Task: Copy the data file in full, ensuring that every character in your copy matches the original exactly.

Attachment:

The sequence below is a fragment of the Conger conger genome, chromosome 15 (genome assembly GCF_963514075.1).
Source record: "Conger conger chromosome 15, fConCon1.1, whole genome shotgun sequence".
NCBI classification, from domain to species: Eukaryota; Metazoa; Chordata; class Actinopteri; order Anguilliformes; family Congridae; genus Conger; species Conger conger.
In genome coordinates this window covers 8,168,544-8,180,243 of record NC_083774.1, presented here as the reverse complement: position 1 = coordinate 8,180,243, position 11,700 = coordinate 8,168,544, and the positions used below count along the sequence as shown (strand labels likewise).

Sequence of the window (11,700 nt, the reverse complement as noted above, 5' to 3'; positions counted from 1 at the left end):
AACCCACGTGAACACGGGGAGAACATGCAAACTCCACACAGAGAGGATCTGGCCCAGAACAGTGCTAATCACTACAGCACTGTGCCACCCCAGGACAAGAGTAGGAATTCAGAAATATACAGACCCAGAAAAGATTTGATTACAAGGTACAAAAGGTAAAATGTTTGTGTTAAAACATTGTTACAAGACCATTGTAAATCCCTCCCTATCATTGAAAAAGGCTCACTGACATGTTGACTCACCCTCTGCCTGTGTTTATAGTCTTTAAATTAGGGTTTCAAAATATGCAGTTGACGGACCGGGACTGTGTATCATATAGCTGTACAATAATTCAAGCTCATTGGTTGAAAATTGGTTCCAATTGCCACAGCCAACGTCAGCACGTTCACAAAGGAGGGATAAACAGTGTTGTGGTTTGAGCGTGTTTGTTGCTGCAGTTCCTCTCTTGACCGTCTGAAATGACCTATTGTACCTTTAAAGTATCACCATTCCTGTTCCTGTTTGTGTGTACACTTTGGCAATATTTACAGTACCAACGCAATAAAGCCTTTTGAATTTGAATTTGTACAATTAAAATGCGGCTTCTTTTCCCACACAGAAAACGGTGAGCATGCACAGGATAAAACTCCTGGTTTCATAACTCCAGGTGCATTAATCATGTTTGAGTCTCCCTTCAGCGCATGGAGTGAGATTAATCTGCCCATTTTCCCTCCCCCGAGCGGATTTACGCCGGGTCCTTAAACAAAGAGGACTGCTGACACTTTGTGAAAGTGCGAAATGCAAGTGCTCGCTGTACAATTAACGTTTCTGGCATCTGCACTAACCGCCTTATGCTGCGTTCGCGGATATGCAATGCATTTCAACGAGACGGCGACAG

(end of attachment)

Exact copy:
The sequence below is a fragment of the Conger conger genome, chromosome 15 (genome assembly GCF_963514075.1).
Source record: "Conger conger chromosome 15, fConCon1.1, whole genome shotgun sequence".
NCBI classification, from domain to species: Eukaryota; Metazoa; Chordata; class Actinopteri; order Anguilliformes; family Congridae; genus Conger; species Conger conger.
In genome coordinates this window covers 8,168,544-8,180,243 of record NC_083774.1, presented here as the reverse complement: position 1 = coordinate 8,180,243, position 11,700 = coordinate 8,168,544, and the positions used below count along the sequence as shown (strand labels likewise).

Sequence of the window (11,700 nt, the reverse complement as noted above, 5' to 3'; positions counted from 1 at the left end):
AACCCACGTGAACACGGGGAGAACATGCAAACTCCACACAGAGAGGATCTGGCCCAGAACAGTGCTAATCACTACAGCACTGTGCCACCCCAGGACAAGAGTAGGAATTCAGAAATATACAGACCCAGAAAAGATTTGATTACAAGGTACAAAAGGTAAAATGTTTGTGTTAAAACATTGTTACAAGACCATTGTAAATCCCTCCCTATCATTGAAAAAGGCTCACTGACATGTTGACTCACCCTCTGCCTGTGTTTATAGTCTTTAAATTAGGGTTTCAAAATATGCAGTTGACGGACCGGGACTGTGTATCATATAGCTGTACAATAATTCAAGCTCATTGGTTGAAAATTGGTTCCAATTGCCACAGCCAACGTCAGCACGTTCACAAAGGAGGGATAAACAGTGTTGTGGTTTGAGCGTGTTTGTTGCTGCAGTTCCTCTCTTGACCGTCTGAAATGACCTATTGTACCTTTAAAGTATCACCATTCCTGTTCCTGTTTGTGTGTACACTTTGGCAATATTTACAGTACCAACGCAATAAAGCCTTTTGAATTTGAATTTGTACAATTAAAATGCGGCTTCTTTTCCCACACAGAAAACGGTGAGCATGCACAGGATAAAACTCCTGGTTTCATAACTCCAGGTGCATTAATCATGTTTGAGTCTCCCTTCAGCGCATGGAGTGAGATTAATCTGCCCATTTTCCCTCCCCCGAGCGGATTTACGCCGGGTCCTTAAACAAAGAGGACTGCTGACACTTTGTGAAAGTGCGAAATGCAAGTGCTCGCTGTACAATTAACGTTTCTGGCATCTGCACTAACCGCCTTATGCTGCGTTCGCGGATATGCAATGCATTTCAACGAGACGGCGACAG